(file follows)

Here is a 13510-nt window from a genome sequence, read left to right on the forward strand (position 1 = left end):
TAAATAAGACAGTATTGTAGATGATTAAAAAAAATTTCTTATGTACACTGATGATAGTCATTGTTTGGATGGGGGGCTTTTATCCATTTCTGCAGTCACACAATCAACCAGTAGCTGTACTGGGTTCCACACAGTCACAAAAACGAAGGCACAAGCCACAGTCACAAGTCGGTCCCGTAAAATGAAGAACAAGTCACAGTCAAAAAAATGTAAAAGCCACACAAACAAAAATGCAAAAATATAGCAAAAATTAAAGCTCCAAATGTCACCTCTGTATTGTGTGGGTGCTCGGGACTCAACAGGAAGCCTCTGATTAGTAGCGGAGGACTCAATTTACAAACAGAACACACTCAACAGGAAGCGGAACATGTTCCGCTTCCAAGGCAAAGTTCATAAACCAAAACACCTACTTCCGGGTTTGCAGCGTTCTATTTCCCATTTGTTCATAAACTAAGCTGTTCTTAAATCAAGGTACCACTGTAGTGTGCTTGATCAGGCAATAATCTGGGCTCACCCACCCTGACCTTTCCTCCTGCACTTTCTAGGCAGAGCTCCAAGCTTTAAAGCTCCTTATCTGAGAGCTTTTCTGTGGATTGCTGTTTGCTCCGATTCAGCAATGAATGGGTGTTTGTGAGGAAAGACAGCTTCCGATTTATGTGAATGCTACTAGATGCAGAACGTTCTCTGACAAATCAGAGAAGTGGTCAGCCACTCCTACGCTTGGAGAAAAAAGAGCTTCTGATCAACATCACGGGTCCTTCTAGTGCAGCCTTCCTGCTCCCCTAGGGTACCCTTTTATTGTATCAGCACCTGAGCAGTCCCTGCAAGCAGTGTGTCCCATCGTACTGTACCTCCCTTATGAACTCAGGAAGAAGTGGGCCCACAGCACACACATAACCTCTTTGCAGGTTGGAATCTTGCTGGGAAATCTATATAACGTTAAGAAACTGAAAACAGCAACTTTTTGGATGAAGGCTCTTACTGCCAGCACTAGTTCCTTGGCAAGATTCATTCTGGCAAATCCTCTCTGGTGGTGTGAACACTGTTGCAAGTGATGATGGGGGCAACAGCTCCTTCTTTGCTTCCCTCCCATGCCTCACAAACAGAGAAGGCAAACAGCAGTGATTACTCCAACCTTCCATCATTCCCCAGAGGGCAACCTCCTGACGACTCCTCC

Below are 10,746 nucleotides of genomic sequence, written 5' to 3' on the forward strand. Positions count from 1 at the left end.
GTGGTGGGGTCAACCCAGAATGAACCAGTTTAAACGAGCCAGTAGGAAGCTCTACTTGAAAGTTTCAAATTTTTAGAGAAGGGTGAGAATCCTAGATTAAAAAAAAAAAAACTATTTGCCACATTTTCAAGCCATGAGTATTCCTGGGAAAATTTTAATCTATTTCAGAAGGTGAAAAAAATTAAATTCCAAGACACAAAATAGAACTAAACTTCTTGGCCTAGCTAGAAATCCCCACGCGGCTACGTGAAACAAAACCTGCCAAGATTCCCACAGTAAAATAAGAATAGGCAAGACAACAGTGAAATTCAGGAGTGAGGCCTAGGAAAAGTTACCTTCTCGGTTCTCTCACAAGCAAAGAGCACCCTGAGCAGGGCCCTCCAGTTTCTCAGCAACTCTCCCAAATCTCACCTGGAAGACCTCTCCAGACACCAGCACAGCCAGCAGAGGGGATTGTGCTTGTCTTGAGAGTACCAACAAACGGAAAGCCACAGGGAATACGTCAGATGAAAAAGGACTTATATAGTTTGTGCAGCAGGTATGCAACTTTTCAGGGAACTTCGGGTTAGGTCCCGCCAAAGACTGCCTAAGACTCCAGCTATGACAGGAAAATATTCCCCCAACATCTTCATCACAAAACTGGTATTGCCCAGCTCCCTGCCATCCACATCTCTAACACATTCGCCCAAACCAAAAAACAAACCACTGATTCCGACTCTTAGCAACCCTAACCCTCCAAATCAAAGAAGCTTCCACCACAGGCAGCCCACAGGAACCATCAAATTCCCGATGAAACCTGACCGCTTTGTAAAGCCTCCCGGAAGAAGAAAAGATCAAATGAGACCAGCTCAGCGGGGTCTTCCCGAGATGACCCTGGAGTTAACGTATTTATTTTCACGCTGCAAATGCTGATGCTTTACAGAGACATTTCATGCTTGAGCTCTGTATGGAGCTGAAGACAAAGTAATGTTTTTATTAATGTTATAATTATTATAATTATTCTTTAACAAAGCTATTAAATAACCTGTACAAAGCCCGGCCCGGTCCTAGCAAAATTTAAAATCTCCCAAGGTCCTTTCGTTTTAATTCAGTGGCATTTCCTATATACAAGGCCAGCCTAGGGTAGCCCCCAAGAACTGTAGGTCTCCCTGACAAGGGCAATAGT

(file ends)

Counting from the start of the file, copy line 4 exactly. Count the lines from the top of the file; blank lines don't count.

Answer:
GTGGTGGGGTCAACCCAGAATGAACCAGTTTAAACGAGCCAGTAGGAAGCTCTACTTGAAAGTTTCAAATTTTTAGAGAAGGGTGAGAATCCTAGATTAAAAAAAAAAAAACTATTTGCCACATTTTCAAGCCATGAGTATTCCTGGGAAAATTTTAATCTATTTCAGAAGGTGAAAAAAATTAAATTCCAAGACACAAAATAGAACTAAACTTCTTGGCCTAGCTAGAAATCCCCACGCGGCTACGTGAAACAAAACCTGCCAAGATTCCCACAGTAAAATAAGAATAGGCAAGACAACAGTGAAATTCAGGAGTGAGGCCTAGGAAAAGTTACCTTCTCGGTTCTCTCACAAGCAAAGAGCACCCTGAGCAGGGCCCTCCAGTTTCTCAGCAACTCTCCCAAATCTCACCTGGAAGACCTCTCCAGACACCAGCACAGCCAGCAGAGGGGATTGTGCTTGTCTTGAGAGTACCAACAAACGGAAAGCCACAGGGAATACGTCAGATGAAAAAGGACTTATATAGTTTGTGCAGCAGGTATGCAACTTTTCAGGGAACTTCGGGTTAGGTCCCGCCAAAGACTGCCTAAGACTCCAGCTATGACAGGAAAATATTCCCCCAACATCTTCATCACAAAACTGGTATTGCCCAGCTCCCTGCCATCCACATCTCTAACACATTCGCCCAAACCAAAAAACAAACCACTGATTCCGACTCTTAGCAACCCTAACCCTCCAAATCAAAGAAGCTTCCACCACAGGCAGCCCACAGGAACCATCAAATTCCCGATGAAACCTGACCGCTTTGTAAAGCCTCCCGGAAGAAGAAAAGATCAAATGAGACCAGCTCAGCGGGGTCTTCCCGAGATGACCCTGGAGTTAACGTATTTATTTTCACGCTGCAAATGCTGATGCTTTACAGAGACATTTCATGCTTGAGCTCTGTATGGAGCTGAAGACAAAGTAATGTTTTTATTAATGTTATAATTATTATAATTATTCTTTAACAAAGCTATTAAATAACCTGTACAAAGCCCGGCCCGGTCCTAGCAAAATTTAAAATCTCCCAAGGTCCTTTCGTTTTAATTCAGTGGCATTTCCTATATACAAGGCCAGCCTAGGGTAGCCCCCAAGAACTGTAGGTCTCCCTGACAAGGGCAATAGT